We are fortunate to live in a new heroic period of astronomy. In the second half of this century our understanding of the universe has undergone an exciting and profound change. This has been brought about by a number of factors: the development of physics, the discovery of astronomy, the extension of observations to all wavelengths from radio to x rays and finally the development of computers. These new findings and tools have permitted us to elaborate new theories and models of the universe as a whole. In my own mind I see three great themes for the next century of astronomy. The first is the quest for physics. The second is the quest for the origins. The third is what I could call the quest for living space. To pursue these themes we study the universe in the entire electromagnetic spectrum of wavelengths with ever larger telescopes and ever more refined detectors and instruments as we heard at this conference. The new facilities are producing and will produce ever larger quantities of data in such amounts that the information cannot be received, calibrated, analyzed and even understood in traditional ways.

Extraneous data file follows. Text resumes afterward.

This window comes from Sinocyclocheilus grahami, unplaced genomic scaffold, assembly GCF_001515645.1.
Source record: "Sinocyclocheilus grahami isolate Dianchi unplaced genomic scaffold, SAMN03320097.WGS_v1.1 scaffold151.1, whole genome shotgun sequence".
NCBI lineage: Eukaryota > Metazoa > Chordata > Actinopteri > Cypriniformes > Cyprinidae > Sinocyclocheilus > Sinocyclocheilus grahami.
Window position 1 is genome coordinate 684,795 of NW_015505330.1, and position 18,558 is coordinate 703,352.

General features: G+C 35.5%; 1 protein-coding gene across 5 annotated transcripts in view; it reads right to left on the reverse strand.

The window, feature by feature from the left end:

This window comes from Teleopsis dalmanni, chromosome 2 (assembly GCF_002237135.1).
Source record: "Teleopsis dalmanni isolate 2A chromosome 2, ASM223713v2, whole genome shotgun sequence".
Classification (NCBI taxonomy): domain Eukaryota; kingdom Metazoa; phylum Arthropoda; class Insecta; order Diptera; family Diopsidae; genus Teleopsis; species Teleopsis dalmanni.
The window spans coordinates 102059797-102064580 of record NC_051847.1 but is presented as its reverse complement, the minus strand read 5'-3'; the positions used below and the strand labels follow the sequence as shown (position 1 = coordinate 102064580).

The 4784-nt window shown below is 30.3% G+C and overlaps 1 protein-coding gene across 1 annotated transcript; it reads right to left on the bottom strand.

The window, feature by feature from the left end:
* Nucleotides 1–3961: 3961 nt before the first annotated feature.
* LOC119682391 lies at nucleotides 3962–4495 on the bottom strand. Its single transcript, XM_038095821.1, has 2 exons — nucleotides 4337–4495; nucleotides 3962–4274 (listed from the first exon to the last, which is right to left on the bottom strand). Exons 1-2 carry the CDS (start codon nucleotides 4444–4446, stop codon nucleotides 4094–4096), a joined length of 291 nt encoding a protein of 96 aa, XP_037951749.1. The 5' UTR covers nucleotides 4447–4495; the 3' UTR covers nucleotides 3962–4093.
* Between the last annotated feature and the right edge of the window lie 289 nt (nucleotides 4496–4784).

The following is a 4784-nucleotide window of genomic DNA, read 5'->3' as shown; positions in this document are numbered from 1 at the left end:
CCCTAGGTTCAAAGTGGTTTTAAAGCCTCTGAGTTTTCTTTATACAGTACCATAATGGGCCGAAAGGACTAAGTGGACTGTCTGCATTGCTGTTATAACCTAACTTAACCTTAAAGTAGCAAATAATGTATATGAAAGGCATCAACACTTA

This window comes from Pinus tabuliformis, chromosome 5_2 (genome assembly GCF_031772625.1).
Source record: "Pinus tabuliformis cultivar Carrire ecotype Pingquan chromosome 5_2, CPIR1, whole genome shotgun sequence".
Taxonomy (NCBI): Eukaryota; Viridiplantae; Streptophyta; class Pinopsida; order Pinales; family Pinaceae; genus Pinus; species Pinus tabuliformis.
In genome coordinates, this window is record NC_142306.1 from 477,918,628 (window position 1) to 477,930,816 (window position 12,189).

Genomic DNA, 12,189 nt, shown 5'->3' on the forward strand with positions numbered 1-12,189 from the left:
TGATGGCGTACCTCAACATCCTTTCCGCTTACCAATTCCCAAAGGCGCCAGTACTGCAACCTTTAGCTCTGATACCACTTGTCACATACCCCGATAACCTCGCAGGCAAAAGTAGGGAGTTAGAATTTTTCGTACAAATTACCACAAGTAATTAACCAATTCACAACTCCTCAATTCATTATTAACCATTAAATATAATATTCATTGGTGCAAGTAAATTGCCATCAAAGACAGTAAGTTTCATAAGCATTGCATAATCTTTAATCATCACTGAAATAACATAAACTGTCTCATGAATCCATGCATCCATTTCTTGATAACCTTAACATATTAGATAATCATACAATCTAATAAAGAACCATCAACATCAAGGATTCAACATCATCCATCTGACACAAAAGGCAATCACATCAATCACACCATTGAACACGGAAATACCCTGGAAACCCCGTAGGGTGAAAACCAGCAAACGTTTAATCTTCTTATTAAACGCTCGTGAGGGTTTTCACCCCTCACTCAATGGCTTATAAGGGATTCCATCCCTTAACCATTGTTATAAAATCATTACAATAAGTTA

"Methodology and tools for astronomical research", Proc. SPIE 2871, Optical Telescopes of Today and Tomorrow, (21 March 1997); doi: 10.1117/12.269115; https://doi.org/10.1117/12.269115